Humboldt Unified School District currently offers the most Advanced Placement classes in Yavapai County, and will bump that number from 11 to 15 over the next three years as it begins an AP Academy program at Bradshaw Mountain High School. AP classes offer college level material and college credit hours while students attend high school.
Four new science courses - Biology, Physics I and II, and Chemistry - will join the other AP courses offered at the high school. BMHS Principal Kort Miner explained the "school within a school" model at the Jan. 14 HUSD governing board meeting. The board unanimously approved the AP Academy to applause from the audience.
One important component is a support class for AP students called Mentor Academy Period.
"AP students will have an AP advisor class period where the AP advisor will work with the students on organization skills, writing skills, computer skills, Socratic seminars, and academic questions," Miner said in his memo to the board.
In addition to support - something most schools with AP programs do not offer - the district will pay for all AP tests, which are $86 each. If students drop out of the AP Academy, but wish to continue taking other AP classes, they will pay for their own future test costs. They are not required to reimburse the district for past AP test expenses, something other districts mandate, Miner said. Also, the district covers the cost of PSAT fees and either the SAT or ACT fee for Academy students.
Several years ago, parents and students at the high school worked to get an Honors Classical Academy in place, but it never got off the ground. Bradshaw has a Gold and Silver Diploma program in which students earn 24 credits - instead of the required 22 - with a C grade or better for the Silver Diploma, and the same plus at least four AP classes with a "3" score or better on at least two AP tests for the Gold.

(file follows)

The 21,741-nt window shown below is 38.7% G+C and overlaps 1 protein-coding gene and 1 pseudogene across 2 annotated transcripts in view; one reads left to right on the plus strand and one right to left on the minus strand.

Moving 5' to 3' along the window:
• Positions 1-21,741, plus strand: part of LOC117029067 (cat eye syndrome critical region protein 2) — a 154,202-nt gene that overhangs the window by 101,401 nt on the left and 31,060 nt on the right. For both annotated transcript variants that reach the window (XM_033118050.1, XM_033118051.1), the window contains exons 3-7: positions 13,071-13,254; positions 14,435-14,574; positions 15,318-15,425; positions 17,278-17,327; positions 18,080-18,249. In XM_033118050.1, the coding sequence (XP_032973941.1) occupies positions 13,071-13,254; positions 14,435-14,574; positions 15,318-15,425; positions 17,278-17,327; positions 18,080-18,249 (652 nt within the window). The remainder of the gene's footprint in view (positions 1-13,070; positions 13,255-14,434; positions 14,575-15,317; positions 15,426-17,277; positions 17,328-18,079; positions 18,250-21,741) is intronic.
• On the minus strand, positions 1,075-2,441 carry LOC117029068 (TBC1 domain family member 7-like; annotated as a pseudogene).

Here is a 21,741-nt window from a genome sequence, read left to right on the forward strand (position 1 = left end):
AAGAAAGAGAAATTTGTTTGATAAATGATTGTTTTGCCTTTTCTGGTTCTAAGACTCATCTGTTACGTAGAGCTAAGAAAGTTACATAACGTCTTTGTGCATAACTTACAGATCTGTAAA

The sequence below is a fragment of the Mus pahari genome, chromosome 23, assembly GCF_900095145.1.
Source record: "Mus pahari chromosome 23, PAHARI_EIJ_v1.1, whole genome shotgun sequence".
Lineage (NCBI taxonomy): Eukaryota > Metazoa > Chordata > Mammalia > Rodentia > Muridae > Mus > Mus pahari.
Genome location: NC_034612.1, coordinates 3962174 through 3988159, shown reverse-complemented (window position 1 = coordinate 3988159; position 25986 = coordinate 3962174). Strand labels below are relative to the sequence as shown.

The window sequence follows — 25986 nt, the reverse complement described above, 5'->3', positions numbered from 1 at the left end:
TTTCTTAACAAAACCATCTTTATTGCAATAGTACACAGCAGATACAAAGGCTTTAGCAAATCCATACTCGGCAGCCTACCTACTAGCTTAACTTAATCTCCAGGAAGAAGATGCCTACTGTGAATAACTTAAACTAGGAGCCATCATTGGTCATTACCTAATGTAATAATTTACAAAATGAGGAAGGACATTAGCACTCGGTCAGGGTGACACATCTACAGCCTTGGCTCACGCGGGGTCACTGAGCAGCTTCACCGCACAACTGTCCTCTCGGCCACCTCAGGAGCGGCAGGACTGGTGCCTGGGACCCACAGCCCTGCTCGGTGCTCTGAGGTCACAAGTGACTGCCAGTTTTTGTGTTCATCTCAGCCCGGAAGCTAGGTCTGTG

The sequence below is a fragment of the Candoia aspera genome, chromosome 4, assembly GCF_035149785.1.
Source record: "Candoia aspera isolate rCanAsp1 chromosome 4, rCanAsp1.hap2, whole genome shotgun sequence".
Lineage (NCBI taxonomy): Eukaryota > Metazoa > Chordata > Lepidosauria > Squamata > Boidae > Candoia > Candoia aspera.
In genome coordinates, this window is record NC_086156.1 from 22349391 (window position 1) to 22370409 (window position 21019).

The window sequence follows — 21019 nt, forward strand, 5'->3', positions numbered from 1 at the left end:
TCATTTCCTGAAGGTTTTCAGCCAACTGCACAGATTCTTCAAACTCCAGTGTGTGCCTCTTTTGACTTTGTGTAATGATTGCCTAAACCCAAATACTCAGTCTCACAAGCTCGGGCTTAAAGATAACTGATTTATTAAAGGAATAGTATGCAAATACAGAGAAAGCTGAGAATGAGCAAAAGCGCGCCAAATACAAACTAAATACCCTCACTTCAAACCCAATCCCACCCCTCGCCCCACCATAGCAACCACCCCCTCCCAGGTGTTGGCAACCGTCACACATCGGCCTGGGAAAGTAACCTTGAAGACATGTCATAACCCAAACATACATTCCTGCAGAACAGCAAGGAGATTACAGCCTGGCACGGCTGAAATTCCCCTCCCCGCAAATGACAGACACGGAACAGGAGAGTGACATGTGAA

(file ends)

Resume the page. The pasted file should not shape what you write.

The AP Academy requires students to pass seven AP courses and complete a Capstone Community Service Project in their senior year. Each senior class will choose a hands-on project that will "leave a legacy" in the community, Miner said.
Eighth-graders can get a start on the AP Academy by taking honors and Pre-AP courses. Freshman year, students would take Pre-AP English; Pre-AP Geometry, Algebra II or Pre-AP Algebra 1/Geometry; Pre-AP Biology, Physical Education, one elective and the MAP support class. Sophomore through senior year, students can elect out of MAP support if they are not in need of the extra help.
The scheduling allows for all students in choir, band, AVID (Advancement Via Individual Determination) and JTED to be part of the AP Academy.
Miner said at a Jan. 13 School Improvement Team council meeting, he originally brought the idea to Bradshaw's SIT council, and after hearing from community members, parents and teachers, the program changed from "pretty prescribed" to a more flexible model.
Most state colleges give credit hours for high school AP courses if students earn a 4 or 5 score on the test, with some courses allowing a 3 score.
Beginning in the 2014-2015 school year, the freshmen class is eligible to enter the AP Academy with its first year of pre-AP courses. Miner said an interview process will look at freshmen's performance and work ethic; a motivated student made override a "C" grade, for instance.
The district will add AP Biology in 2014-2015 with costs for textbooks, teacher training, and lab kits about $11,800. Year Two adds AP Chemistry with similar costs, plus $12,900 in AP test fees for about 75 students taking two tests for $24,875.
AP Physics arrives in Year Three, with 75 students taking two AP tests and 50 students taking three, for $32,000. For Year Four and after, possible training costs for new teachers, lab kits and 150 students taking two or three AP tests would run $36,450.
Textbooks and teacher training are one-time costs; lab kits are an annual purchase. HUSD Finance Director Cynthia Windham said the textbooks and lab kits are capital items and will come out of the capital budget, and the maintenance and operations budget would pay for teacher training.
"From time to time we do have grants," she added.
Miner said a former AP student recently graduated from university in three years instead of four because he took AP courses, saving the family $16,600.
"I don't see how we can not afford to do this," board member Carm Staker said. "We owe it to the kids, the parents and the district."